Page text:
Types of financial advice

Finding the right financial advice for you

The type of financial advice you need will depend on your stage of life, the amount of money you have to invest and what you are trying to achieve. This page explains your financial advice options.

General financial advice

General advice does not take into account your particular circumstances, such as your objectives, financial situation and needs. For example, if an adviser gives you information about a product that might be suitable for you, but does not take into account your overall financial goals or actually recommend you take up the product, it is general advice.

You can get general advice about financial products or investments from someone who holds or works for a company that has an Australian financial services (AFS) licence.

Case study: Kathy and Joe get general advice from their super fund

senior-slavic-couple-looking-at-laptop.jpgKathy and her husband, Joe, bought a new house so they decided to check if the life insurance and income protection insurance they had through their super funds were enough to cover the mortgage repayments if either of them died or couldn't work anymore. When they called their super funds they were told they could only be given general advice which covered information about the features of their insurance products and their current level of cover. They were advised to consider all their debts and expenses, not just their mortgage repayments. Kathy and Joe realised they needed to have a closer look at their finances to work out the level of insurance cover they needed.

 Personal financial advice

If you want a recommendation that takes your personal situation into account, you need personal advice.

For this kind of advice, it's important that you only talk to someone who is a licensed adviser. See choosing a financial adviser for more information on how to find a licensed adviser.

The cost of the advice will depend on the scope and kind of advice you receive. For more information, see financial advice costs.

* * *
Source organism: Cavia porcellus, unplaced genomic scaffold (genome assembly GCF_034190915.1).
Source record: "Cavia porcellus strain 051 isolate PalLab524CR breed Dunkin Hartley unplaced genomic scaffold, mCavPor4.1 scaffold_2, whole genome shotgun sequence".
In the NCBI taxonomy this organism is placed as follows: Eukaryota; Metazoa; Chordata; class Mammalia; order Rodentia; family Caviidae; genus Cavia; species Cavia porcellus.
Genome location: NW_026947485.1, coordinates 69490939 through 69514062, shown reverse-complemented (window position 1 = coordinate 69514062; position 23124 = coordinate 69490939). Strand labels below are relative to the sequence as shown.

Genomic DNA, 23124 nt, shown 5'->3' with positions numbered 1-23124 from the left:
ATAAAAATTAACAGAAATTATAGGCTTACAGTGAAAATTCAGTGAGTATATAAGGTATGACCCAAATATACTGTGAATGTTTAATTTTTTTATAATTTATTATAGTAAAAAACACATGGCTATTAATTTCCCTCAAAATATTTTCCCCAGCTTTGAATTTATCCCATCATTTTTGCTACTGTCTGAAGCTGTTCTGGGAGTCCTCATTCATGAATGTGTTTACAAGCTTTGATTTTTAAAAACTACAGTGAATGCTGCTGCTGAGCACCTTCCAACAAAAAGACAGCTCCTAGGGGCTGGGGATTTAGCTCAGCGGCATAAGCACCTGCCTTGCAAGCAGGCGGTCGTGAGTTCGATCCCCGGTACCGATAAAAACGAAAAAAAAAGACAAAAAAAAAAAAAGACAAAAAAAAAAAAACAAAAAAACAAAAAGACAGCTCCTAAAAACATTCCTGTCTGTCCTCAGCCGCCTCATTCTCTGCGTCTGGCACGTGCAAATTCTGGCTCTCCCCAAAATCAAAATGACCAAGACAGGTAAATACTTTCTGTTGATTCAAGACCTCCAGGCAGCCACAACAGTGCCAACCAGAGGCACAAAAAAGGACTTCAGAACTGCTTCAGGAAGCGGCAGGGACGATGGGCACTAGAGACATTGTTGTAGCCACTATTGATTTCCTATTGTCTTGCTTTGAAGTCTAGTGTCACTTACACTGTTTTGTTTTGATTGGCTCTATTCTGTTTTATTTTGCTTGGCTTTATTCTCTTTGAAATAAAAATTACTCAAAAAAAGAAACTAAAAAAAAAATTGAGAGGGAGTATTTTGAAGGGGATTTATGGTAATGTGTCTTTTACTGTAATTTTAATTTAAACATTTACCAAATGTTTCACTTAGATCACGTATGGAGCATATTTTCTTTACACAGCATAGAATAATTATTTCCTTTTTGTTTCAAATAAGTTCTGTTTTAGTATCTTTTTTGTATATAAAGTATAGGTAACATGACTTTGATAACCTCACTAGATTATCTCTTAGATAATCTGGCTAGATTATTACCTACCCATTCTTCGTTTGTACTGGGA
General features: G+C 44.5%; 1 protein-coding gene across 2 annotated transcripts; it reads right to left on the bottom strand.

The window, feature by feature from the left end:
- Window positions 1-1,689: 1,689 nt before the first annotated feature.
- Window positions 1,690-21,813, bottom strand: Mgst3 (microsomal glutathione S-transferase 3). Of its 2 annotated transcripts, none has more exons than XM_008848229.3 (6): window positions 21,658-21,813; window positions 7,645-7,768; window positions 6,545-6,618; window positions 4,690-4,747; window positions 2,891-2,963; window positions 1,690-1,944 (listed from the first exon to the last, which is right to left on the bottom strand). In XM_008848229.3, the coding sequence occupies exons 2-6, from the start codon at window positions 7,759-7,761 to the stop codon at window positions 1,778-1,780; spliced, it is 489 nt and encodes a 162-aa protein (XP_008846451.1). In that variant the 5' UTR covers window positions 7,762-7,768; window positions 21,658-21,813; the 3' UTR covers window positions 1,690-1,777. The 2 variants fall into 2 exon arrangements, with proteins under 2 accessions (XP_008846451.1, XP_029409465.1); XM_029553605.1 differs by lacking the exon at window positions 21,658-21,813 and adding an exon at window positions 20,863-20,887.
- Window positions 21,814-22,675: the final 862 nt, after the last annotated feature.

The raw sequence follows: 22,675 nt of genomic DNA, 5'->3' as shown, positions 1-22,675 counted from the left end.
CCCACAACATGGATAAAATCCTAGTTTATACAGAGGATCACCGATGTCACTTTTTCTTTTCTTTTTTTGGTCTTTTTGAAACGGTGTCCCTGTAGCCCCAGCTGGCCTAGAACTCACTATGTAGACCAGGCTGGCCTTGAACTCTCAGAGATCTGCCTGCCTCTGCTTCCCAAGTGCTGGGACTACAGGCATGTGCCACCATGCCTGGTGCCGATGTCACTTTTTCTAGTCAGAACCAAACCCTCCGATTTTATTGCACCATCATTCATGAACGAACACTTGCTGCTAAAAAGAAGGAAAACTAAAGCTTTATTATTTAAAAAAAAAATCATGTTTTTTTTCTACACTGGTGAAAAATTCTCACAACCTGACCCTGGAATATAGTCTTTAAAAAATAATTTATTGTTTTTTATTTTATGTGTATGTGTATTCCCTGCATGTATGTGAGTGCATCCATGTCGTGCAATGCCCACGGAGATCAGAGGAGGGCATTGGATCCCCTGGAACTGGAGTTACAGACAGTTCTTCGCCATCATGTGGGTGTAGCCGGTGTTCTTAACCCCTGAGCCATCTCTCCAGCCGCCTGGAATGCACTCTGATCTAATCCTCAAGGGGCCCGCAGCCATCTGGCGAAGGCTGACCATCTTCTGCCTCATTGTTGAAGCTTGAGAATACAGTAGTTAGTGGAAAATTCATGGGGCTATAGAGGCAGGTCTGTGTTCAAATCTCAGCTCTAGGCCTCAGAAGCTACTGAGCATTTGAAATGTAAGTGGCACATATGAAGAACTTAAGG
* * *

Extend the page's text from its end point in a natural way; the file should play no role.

Understand the the financial advice process and what is involved at each stage.

Financial advice toolkit

Types of personal advice 

There are different types of personal financial advice that you can get from an adviser:

  • Simple, single issue advice - addresses a particular aspect of your finances, for example, the best way to make personal super contributions. It's not comprehensive advice. You may be able to work out some of these simple issues for yourself, for example, you could use our super contributions optimiser to work out the best way to make personal super contributions.
  • Comprehensive financial advice - involves developing a comprehensive financial plan to help you set and achieve financial goals. It will cover things like savinginvestments, insurance and superannuation and retirement planning. This sort of plan should be monitored and adjusted over time.
  • Ongoing advice - your adviser will monitor and review your financial plan on a regular basis to help you manage your financial affairs. The frequency of reviews and how you pay for them should be mutually agreed when you start working with a financial adviser. Find out exactly what your ongoing fees cover.

See financial advice costs for more information about ongoing advice fees.

Different ways to get advice 

The way you get advice may depend on your needs, practical considerations and how comfortable you are with various advice methods:

  • Face-to-face advice - suitable for holistic advice or more complex issues, where it is practical to meet with an adviser
  • Phone-based advice - suitable for single issue personal advice or general advice, often in conjunction with a follow up email or letter
  • Video chat or conferencing - allows people in rural and remote areas, or those who have difficulty travelling, to receive face-to-face advice on a broader range of issues
  • Robo-advice - advice delivered online via computer, tablet or smartphone, using technology in place of a human financial adviser.

There are many ways to access financial advice, whether you want it on an ad hoc basis or whether you want to develop an ongoing relationship with an adviser. Consider your advice needs and what you are prepared to pay to help you work out the best option for you.

Related links

Last updated: 10 Nov 2017